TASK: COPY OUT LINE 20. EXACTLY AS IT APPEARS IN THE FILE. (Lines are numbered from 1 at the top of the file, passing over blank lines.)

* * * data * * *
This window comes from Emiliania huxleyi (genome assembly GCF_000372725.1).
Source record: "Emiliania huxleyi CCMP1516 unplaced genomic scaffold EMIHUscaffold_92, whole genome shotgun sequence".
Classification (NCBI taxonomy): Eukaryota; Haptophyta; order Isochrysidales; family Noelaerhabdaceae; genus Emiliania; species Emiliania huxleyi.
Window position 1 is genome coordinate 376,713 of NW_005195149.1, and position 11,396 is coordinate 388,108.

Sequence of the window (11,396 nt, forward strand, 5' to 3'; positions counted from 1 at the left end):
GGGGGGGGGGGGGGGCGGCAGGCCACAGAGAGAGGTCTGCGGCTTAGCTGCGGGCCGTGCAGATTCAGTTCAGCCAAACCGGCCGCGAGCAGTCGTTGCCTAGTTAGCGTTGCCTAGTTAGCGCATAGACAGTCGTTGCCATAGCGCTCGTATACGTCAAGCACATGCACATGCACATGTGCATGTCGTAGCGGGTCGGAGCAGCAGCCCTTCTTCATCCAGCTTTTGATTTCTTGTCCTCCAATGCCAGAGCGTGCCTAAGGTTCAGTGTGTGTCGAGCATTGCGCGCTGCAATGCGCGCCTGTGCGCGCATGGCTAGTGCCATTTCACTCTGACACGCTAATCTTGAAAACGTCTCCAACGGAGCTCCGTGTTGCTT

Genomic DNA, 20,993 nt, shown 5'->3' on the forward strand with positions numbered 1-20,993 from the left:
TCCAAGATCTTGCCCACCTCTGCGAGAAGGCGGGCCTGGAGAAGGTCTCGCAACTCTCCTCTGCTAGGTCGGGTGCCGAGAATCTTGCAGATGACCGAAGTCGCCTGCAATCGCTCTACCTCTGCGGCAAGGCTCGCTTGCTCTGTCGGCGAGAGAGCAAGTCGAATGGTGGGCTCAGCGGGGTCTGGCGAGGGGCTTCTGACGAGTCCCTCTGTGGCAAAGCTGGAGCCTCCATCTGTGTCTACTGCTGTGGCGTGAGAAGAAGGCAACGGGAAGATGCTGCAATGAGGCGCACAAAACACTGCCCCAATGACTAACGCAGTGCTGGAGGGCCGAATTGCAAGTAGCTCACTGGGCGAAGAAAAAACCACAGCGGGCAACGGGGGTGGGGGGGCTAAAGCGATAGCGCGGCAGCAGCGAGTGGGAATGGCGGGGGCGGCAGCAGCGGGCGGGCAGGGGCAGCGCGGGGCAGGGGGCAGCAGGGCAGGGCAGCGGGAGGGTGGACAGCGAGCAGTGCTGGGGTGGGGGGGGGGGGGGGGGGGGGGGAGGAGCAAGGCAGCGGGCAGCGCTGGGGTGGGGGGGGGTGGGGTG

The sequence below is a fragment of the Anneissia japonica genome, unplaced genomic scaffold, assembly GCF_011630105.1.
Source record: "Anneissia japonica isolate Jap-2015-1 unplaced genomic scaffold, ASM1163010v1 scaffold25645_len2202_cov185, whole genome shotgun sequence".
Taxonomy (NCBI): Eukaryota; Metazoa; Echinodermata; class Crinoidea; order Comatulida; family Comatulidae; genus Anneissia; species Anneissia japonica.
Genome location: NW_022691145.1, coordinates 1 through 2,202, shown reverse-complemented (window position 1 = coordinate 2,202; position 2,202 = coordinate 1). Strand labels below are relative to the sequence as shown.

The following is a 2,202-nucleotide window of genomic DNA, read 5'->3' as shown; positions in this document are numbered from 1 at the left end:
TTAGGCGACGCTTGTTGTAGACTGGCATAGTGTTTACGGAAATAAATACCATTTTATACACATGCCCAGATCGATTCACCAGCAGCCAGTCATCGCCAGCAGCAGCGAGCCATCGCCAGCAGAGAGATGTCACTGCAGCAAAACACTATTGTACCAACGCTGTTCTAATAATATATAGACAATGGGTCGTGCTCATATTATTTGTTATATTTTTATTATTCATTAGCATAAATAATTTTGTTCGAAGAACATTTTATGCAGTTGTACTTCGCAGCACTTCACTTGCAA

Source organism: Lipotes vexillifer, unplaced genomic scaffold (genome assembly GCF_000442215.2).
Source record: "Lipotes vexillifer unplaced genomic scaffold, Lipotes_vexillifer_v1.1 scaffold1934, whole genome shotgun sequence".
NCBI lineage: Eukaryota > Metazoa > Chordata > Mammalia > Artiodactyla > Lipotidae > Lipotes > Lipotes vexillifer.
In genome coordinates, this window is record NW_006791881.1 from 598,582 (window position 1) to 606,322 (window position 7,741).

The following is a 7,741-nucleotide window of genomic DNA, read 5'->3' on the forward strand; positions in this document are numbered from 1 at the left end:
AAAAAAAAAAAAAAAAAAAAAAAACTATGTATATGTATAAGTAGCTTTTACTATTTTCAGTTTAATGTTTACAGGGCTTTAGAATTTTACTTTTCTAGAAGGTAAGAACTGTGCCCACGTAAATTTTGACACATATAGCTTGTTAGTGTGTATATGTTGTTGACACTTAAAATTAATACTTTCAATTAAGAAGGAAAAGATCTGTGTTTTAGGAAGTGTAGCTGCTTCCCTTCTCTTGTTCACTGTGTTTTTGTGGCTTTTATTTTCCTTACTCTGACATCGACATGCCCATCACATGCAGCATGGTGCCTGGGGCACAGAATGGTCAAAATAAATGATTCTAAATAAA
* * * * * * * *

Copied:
AAAAAAAAAAAAAAAAAAAAAAAACTATGTATATGTATAAGTAGCTTTTACTATTTTCAGTTTAATGTTTACAGGGCTTTAGAATTTTACTTTTCTAGAAGGTAAGAACTGTGCCCACGTAAATTTTGACACATATAGCTTGTTAGTGTGTATATGTTGTTGACACTTAAAATTAATACTTTCAATTAAGAAGGAAAAGATCTGTGTTTTAGGAAGTGTAGCTGCTTCCCTTCTCTTGTTCACTGTGTTTTTGTGGCTTTTATTTTCCTTACTCTGACATCGACATGCCCATCACATGCAGCATGGTGCCTGGGGCACAGAATGGTCAAAATAAATGATTCTAAATAAA